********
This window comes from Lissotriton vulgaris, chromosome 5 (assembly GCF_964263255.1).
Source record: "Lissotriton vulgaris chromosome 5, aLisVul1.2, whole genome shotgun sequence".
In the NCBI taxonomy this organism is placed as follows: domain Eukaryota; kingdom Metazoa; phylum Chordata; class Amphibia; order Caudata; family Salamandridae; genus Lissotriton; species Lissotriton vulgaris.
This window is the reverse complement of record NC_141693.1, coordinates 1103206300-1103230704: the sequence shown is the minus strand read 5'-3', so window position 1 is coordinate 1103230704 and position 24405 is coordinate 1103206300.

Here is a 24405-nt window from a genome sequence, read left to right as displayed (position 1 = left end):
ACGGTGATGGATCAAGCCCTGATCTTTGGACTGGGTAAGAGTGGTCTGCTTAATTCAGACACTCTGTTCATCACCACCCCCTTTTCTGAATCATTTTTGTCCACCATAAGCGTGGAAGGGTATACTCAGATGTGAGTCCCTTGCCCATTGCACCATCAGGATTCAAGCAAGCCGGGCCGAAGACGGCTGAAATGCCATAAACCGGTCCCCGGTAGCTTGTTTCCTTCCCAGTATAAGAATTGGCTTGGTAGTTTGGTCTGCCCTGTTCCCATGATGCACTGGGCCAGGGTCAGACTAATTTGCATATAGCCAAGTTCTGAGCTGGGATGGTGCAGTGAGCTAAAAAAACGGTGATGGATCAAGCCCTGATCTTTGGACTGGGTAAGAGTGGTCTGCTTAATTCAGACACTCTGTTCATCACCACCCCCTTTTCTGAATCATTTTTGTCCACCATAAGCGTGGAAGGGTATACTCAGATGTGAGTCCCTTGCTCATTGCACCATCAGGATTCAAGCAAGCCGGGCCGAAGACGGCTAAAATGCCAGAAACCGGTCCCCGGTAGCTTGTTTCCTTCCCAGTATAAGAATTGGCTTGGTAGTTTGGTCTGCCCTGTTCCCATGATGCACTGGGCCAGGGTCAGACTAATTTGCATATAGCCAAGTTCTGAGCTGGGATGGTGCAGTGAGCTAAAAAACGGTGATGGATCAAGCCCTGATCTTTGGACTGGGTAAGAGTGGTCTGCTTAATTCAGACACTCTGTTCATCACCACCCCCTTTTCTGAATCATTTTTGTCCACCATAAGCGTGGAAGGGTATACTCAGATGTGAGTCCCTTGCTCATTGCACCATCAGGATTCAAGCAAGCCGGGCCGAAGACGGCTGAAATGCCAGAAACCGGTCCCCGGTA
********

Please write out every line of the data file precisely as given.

This window comes from Lissotriton vulgaris, chromosome 5 (assembly GCF_964263255.1).
Source record: "Lissotriton vulgaris chromosome 5, aLisVul1.2, whole genome shotgun sequence".
In the NCBI taxonomy this organism is placed as follows: domain Eukaryota; kingdom Metazoa; phylum Chordata; class Amphibia; order Caudata; family Salamandridae; genus Lissotriton; species Lissotriton vulgaris.
This window is the reverse complement of record NC_141693.1, coordinates 1103206300-1103230704: the sequence shown is the minus strand read 5'-3', so window position 1 is coordinate 1103230704 and position 24405 is coordinate 1103206300.

Here is a 24405-nt window from a genome sequence, read left to right as displayed (position 1 = left end):
ACGGTGATGGATCAAGCCCTGATCTTTGGACTGGGTAAGAGTGGTCTGCTTAATTCAGACACTCTGTTCATCACCACCCCCTTTTCTGAATCATTTTTGTCCACCATAAGCGTGGAAGGGTATACTCAGATGTGAGTCCCTTGCCCATTGCACCATCAGGATTCAAGCAAGCCGGGCCGAAGACGGCTGAAATGCCATAAACCGGTCCCCGGTAGCTTGTTTCCTTCCCAGTATAAGAATTGGCTTGGTAGTTTGGTCTGCCCTGTTCCCATGATGCACTGGGCCAGGGTCAGACTAATTTGCATATAGCCAAGTTCTGAGCTGGGATGGTGCAGTGAGCTAAAAAAACGGTGATGGATCAAGCCCTGATCTTTGGACTGGGTAAGAGTGGTCTGCTTAATTCAGACACTCTGTTCATCACCACCCCCTTTTCTGAATCATTTTTGTCCACCATAAGCGTGGAAGGGTATACTCAGATGTGAGTCCCTTGCTCATTGCACCATCAGGATTCAAGCAAGCCGGGCCGAAGACGGCTAAAATGCCAGAAACCGGTCCCCGGTAGCTTGTTTCCTTCCCAGTATAAGAATTGGCTTGGTAGTTTGGTCTGCCCTGTTCCCATGATGCACTGGGCCAGGGTCAGACTAATTTGCATATAGCCAAGTTCTGAGCTGGGATGGTGCAGTGAGCTAAAAAACGGTGATGGATCAAGCCCTGATCTTTGGACTGGGTAAGAGTGGTCTGCTTAATTCAGACACTCTGTTCATCACCACCCCCTTTTCTGAATCATTTTTGTCCACCATAAGCGTGGAAGGGTATACTCAGATGTGAGTCCCTTGCTCATTGCACCATCAGGATTCAAGCAAGCCGGGCCGAAGACGGCTGAAATGCCAGAAACCGGTCCCCGGTA